Plaintiff's application for leave to proceed in forma pauperis demonstrates that he cannot prepay the filing fee. The court therefore grants his motion. Pursuant to 28 U.S.C. §§ 1915(b)(1) and (2), the court orders: (1) plaintiff to immediately pay (and the facility having custody of him to automatically remit) $19.24 to the Clerk of Court for payment of the initial partial filing fee and (2) plaintiff to pay (and the facility having custody of him to automatically remit) to the Clerk of Court twenty percent of the money he receives for each calendar month during which he receives $10.00 or more, until the $350 filing fee is paid in full. The court directs the Clerk of Court to ensure that a copy of this order is mailed to each facility where plaintiff is housed until the filing fee has been paid in full. All payments shall be sent to the Clerk of Court, United States District Court, 219 South Dearborn Street, Chicago, Illinois 60604, attn: Cashier's Desk, 20th Floor, and shall clearly identify plaintiff's name and the case number assigned to this case.

         Under 28 U.S.C. §§ 1915(e)(2) and 1915A(a), the court is required to screen pro se prisoners' complaints and dismiss the complaint, or any claims therein, if the court determines that the complaint or claim is frivolous or malicious, fails to state a claim on which relief may be granted, or seeks monetary relief against a defendant who is immune from such relief. See Jones v. Bock, 549 U.S. 199, 214 (2007); Turley v. Rednour, 729 F.3d 645, 649 (7th Cir. 2013).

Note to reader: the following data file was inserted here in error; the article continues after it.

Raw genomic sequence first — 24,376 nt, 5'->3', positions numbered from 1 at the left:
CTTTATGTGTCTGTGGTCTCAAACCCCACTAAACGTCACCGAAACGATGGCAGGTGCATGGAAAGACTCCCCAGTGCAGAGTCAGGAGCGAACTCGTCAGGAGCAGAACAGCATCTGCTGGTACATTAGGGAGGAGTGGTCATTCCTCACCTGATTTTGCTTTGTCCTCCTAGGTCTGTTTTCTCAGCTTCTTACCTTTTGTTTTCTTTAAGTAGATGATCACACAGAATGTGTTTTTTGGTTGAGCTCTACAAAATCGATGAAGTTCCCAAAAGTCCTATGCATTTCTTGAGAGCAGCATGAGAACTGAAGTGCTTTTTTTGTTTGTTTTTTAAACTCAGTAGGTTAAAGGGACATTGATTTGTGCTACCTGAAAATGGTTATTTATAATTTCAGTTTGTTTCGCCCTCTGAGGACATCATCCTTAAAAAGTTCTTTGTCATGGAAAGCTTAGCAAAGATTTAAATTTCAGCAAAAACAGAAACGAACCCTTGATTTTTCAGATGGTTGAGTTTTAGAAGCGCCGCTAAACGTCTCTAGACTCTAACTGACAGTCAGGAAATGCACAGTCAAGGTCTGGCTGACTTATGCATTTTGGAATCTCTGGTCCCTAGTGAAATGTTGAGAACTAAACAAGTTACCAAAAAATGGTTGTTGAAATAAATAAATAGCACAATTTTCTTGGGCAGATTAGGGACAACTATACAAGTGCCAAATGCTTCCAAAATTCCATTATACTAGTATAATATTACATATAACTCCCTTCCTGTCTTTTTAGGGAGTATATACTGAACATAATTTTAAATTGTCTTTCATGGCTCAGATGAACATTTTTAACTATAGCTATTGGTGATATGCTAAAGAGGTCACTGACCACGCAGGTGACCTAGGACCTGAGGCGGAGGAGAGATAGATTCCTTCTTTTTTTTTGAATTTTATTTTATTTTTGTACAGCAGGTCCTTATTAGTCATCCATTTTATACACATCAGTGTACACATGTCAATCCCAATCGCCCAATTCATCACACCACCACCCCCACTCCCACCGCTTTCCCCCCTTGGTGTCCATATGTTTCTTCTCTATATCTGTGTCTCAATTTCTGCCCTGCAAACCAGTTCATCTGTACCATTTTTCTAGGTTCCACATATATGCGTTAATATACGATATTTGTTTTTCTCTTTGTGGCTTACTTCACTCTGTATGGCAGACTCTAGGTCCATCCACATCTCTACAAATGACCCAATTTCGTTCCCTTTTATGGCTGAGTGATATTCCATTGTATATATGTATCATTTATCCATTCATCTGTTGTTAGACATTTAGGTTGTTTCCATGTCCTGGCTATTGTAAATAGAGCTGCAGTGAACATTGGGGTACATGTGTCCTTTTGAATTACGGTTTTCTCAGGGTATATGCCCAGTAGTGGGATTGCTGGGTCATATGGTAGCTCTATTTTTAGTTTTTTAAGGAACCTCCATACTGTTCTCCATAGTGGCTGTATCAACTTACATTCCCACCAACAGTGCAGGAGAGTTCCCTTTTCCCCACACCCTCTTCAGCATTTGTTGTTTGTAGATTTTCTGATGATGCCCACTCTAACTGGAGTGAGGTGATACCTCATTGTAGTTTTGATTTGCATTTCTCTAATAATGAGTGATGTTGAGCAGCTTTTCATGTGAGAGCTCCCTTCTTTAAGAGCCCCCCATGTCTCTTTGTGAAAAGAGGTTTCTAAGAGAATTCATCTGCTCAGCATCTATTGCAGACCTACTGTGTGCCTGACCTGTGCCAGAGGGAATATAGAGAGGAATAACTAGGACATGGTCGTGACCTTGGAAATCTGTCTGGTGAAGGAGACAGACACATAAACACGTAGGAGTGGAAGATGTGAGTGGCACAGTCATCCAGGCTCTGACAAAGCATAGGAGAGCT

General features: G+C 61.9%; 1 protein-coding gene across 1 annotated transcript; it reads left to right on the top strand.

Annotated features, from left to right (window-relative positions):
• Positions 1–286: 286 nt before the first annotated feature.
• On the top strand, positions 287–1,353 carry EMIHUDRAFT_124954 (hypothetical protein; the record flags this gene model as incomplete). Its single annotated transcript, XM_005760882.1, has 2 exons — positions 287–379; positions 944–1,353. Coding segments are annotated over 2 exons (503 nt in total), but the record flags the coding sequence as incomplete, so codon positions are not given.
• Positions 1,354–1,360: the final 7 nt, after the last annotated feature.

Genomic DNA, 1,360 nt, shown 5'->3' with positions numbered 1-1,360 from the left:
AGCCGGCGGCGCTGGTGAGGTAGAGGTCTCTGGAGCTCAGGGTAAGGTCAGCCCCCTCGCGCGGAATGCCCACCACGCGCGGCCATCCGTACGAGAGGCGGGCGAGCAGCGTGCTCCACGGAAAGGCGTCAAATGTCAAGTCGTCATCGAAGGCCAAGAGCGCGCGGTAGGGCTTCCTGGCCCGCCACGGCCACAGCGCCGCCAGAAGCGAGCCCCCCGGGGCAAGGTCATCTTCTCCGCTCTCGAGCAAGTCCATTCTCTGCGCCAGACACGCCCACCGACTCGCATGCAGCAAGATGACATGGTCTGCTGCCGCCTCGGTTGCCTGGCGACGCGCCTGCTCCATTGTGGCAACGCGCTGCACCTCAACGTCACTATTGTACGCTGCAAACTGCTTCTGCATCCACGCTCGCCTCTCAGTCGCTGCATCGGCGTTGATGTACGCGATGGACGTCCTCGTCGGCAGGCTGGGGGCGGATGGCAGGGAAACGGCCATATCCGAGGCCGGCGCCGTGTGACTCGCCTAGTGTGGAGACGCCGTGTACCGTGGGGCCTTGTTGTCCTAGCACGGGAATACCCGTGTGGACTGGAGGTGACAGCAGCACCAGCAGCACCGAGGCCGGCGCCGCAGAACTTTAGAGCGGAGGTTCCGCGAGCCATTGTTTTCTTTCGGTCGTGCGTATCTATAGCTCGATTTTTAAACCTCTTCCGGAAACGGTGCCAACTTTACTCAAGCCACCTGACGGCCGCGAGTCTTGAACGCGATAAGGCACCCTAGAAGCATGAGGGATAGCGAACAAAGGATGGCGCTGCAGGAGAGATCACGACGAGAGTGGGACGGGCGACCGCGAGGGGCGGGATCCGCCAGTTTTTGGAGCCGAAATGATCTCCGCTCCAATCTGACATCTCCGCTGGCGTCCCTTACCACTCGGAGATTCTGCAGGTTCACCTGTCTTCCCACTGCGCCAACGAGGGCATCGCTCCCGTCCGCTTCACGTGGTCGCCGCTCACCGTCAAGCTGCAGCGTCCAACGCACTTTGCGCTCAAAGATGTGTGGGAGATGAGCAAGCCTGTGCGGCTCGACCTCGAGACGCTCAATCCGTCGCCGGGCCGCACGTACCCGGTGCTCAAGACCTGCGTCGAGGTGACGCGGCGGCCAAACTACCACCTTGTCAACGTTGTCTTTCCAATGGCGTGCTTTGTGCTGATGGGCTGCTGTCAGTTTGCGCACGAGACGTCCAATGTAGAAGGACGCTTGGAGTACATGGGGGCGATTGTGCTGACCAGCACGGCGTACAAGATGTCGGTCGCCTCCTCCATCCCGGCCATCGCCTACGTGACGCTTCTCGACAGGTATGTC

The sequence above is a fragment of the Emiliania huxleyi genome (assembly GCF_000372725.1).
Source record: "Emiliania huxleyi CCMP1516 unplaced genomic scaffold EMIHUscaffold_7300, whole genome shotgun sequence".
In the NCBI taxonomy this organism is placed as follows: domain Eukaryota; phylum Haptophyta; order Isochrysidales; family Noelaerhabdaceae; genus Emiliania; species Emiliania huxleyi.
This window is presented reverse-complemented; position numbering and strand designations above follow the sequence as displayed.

Courts screen prisoner litigation claims in the same manner as ordinary motions to dismiss under Fed.R.Civ.P. 12(b)(6). See Maddox v. Love, 655 F.3d 709, 718 (7th Cir. 2011). A motion under Rule 12(b)(6) challenges the sufficiency of the complaint. See Hallinan v. Fraternal Order of Police of Chi. Lodge No. 7, 570 F.3d 811, 820 (7th Cir. 2009). Under Rule 8(a)(2), a complaint must include “a short and plain statement of the claim showing that the pleader is entitled to relief.” Fed.R.Civ.P. 8(a)(2). The short and plain statement under Rule 8(a)(2) must “give the defendant fair notice of what the claim is and the grounds upon which it rests.” Bell Atlantic Corp. v. Twombly, 550 U.S. 544, 555 (2007) (citation omitted). Under the federal notice pleading standards, a plaintiff's “[f]actual allegations must be enough to raise a right to relief above the speculative level.” Twombly, 550 U.S. at 555. Put differently, a “complaint must contain sufficient factual matter, accepted as true, to ‘state a claim to relief that is plausible on its face.'” Ashcroft v. Iqbal, 556 U.S. 662, 678 (2009) (quoting Twombly, 550 U.S. at 570).